08 Aug A Guide to Flexible Seating in the Classroom
Flexible seating is becoming a key element in classroom design. All students do not learn in the same way, nor do they all learn best with traditional seating. Want to know more about integrating flexible seating choices in your classroom? Hold onto your seat!
What is Flexible Seating?
Flexible seating is type and location of seat in the learning environment.
In my classroom, students have a variety of choices that include the standard, hard-backed chair with a table or desk. These varied choices include, but are not limited to the following: stools, wobble seats, bean bags, carpets, rolling tractor seats, living room furniture, gaming seats, standing desks, and rocking chairs. I encourage students to try various learning positions to fine-tune what works for them.
Why Flexible Seating?
Integrating flexible seating reflects many positive changes in the classroom. Resounding responses by my students convey that flexible seating is more comfortable, helps get their ‘wiggles’ out, and assists in focus. They also report that they enjoy being able to choose seats that fit their mood: relax and spread out on the bean bag, move around on the tractor seats, join a group on the wobble stools, or tuck into the corner chair to focus alone.
The mobility of flexible seating nurtures collaboration, teaches self-regulation, and motivates metacognition.
- Students grab a stool at a moment’s notice to create a group
- They self-check when they get preoccupied with the seats
- Students learn to discern which seat is best for them; the ability to choose according to their preference encourages ownership of learning
What are the Challenges?
Flexible seating comes with some challenges, of course. I look at these issues as an opportunity to encourage, nurture, and model new skills.
Proper use and equal use top the list of these challenges. Students tend to become extra wiggly, sometimes distracted, occasionally unsafe, and possessive, when they first start to use the new seating choices. These challenges create a venue to explicitly teach kids how to use the seating, model the right and wrong way to sit, explain WHY we have the seats, and create as a class anchor charts of usage expectations.
I follow up with hanging these anchor chart reminders. If a student misuses a seat, I guide them back to the anchor chart, expectations, and consequences of misuse. Misuse can vary by teacher preferences. My use policy is that you get 3 reminders, and then you lose flexible seating for the day. This procedure may take time and patience, but the side benefit is practicing and learning self-regulation, accountability, and metacognition.
Additionally, setting up a system for equal use is important. At first, students argue over who uses what. Initially, I use an attendance grid to assign who has the seating for the day. After, students take charge of monitoring turns. This creates the opportunity to engage students in open dialogue about sharing. As with appropriate use expectations, this character-building time proves beneficial throughout our classroom community.
How Do You Implement?
I introduced flexible seating into my classroom slowly and in small steps. As we teach using best practices of modeling, chunking, practicing, and giving feedback, so is the process of integrating flexible seating. I started by creating a cozy reading corner with a few used chairs, a beanbag chair, and carpets. Student response was positive; they gravitated there to curl in and read. Next, I added basic stools from yard sales. The stools were embraced by students who loved to sit up straight and wiggle a little.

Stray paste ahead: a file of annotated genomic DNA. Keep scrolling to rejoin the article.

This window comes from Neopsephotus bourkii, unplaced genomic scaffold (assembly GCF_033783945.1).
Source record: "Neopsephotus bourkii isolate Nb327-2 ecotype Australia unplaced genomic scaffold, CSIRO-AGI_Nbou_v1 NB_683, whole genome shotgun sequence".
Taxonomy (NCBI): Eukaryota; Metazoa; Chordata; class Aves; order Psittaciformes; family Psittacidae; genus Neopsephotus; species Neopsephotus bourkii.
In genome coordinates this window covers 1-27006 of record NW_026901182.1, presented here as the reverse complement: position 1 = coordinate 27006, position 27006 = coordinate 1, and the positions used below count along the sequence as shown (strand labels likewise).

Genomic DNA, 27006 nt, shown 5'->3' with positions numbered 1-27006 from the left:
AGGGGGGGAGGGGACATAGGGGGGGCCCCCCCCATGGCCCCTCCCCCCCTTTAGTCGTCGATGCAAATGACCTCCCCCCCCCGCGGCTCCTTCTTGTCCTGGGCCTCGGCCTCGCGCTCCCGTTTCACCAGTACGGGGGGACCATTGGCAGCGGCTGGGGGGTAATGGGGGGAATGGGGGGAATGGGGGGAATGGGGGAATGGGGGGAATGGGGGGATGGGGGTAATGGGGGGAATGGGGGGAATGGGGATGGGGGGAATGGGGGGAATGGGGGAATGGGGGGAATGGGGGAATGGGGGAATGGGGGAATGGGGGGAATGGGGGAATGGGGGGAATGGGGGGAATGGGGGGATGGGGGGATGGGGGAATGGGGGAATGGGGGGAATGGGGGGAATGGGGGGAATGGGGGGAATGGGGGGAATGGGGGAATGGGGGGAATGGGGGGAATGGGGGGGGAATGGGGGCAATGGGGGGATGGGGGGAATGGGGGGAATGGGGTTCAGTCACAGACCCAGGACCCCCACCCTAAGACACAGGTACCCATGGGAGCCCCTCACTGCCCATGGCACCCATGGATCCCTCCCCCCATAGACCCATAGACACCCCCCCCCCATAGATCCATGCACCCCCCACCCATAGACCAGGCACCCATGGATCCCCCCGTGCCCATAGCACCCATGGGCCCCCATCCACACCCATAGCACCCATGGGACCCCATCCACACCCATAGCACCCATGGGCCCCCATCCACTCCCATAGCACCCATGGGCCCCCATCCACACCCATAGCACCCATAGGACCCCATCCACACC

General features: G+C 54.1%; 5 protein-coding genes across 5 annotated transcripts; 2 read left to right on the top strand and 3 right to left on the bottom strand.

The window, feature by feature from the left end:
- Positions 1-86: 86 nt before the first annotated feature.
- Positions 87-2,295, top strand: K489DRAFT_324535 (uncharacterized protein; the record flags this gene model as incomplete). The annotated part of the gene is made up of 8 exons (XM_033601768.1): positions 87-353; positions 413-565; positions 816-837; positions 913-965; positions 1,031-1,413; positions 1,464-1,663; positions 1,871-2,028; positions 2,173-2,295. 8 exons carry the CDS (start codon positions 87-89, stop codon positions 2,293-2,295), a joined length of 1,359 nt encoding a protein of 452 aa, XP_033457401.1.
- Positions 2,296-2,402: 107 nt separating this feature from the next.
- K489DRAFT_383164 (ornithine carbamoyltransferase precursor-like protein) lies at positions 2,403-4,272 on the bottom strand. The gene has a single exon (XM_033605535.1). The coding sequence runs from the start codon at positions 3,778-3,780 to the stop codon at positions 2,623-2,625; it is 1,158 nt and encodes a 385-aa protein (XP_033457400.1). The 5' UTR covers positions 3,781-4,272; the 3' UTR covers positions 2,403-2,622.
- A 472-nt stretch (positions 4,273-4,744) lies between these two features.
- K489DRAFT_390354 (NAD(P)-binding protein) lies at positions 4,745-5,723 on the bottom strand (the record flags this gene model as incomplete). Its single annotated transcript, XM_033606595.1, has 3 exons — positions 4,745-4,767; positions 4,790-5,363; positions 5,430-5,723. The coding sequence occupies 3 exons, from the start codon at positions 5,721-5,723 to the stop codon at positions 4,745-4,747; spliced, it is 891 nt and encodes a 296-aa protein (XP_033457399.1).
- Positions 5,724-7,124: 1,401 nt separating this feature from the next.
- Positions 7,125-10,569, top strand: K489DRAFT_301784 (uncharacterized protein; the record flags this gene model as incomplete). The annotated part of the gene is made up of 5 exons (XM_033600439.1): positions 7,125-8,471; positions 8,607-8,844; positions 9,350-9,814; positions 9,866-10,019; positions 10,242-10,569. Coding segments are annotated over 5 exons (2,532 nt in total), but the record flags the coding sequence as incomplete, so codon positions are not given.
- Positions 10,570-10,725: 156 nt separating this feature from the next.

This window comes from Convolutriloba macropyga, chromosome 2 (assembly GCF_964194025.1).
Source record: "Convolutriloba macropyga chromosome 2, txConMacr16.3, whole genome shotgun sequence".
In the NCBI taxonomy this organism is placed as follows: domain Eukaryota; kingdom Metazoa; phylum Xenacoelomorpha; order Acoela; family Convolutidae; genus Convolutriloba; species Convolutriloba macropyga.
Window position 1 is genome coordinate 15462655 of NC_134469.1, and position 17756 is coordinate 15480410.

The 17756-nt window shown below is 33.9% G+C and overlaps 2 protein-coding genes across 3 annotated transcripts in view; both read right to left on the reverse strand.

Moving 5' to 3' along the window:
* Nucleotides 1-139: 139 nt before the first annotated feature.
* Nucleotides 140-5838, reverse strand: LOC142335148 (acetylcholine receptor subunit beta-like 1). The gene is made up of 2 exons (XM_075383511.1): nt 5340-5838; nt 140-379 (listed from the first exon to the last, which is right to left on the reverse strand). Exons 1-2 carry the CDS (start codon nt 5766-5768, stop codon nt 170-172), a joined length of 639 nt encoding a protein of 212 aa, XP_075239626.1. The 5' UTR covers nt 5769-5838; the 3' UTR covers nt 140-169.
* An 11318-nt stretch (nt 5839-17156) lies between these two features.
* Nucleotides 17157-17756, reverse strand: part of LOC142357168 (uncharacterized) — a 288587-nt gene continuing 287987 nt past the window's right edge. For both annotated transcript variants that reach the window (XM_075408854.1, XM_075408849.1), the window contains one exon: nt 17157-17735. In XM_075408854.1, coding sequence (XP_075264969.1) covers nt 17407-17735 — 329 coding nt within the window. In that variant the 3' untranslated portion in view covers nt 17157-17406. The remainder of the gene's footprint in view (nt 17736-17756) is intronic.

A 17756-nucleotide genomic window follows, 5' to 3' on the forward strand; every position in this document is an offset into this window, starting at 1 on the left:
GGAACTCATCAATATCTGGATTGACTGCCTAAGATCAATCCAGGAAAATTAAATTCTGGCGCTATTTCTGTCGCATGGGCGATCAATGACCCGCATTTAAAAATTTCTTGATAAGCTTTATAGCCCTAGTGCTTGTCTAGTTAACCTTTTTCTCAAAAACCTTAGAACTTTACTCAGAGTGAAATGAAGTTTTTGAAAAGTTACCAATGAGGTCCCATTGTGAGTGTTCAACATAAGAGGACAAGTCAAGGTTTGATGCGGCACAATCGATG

When I secured funding from our PTA, I ordered a few wobble chairs, KORE STOOLS, in various heights. These chairs were more challenging to integrate. In the beginning, learners were tempted to goof on them, causing some safety issues, falling off. Within a month, they mastered the use of these chairs, by modeling, practicing, and giving feedback on usage. They are now a class favorite for collaborative seating and effective at keeping students focused.
Next came more creative choices.
- wheeled tractor seats
- standing desks
- gaming chairs
- life-sized lego blocks
- rocking chairs
With each new seating choice, we held a community meeting to discuss usage expectations, the sharing system, and goals of these flexible seating choices, to encourage focused learning and collaboration.
Students are now vested in our flexible seating classroom. They share using our system, sit (for the most part) appropriately, collaborate on them, self-regulate their choices for the day, and engage in focused learning. Integrating this classroom design has been a learning process for all. My advice would be to take it one seat at a time, model and explain the expectations, and have some flexibility. I cannot imagine my classroom without flexible seating.
About the Author:
Robin Lee is a recently retired middle school teacher. She has been in education for 25 years. Her goal is to continue challenging students with innovative ways to teach and learn. She is a 2018 Project Green School Award recipient, presenter at the Christa McAuliffe Science and Technology Conference, and 2016 Teacher of the Year nominee. Additionally, she is the founder of Curriculum with a Cause, an educational outreach firm. You can find her on Twitter at @LeapingLemurs2 and @CurricwaCause and Instagram at @LeapingLemurs .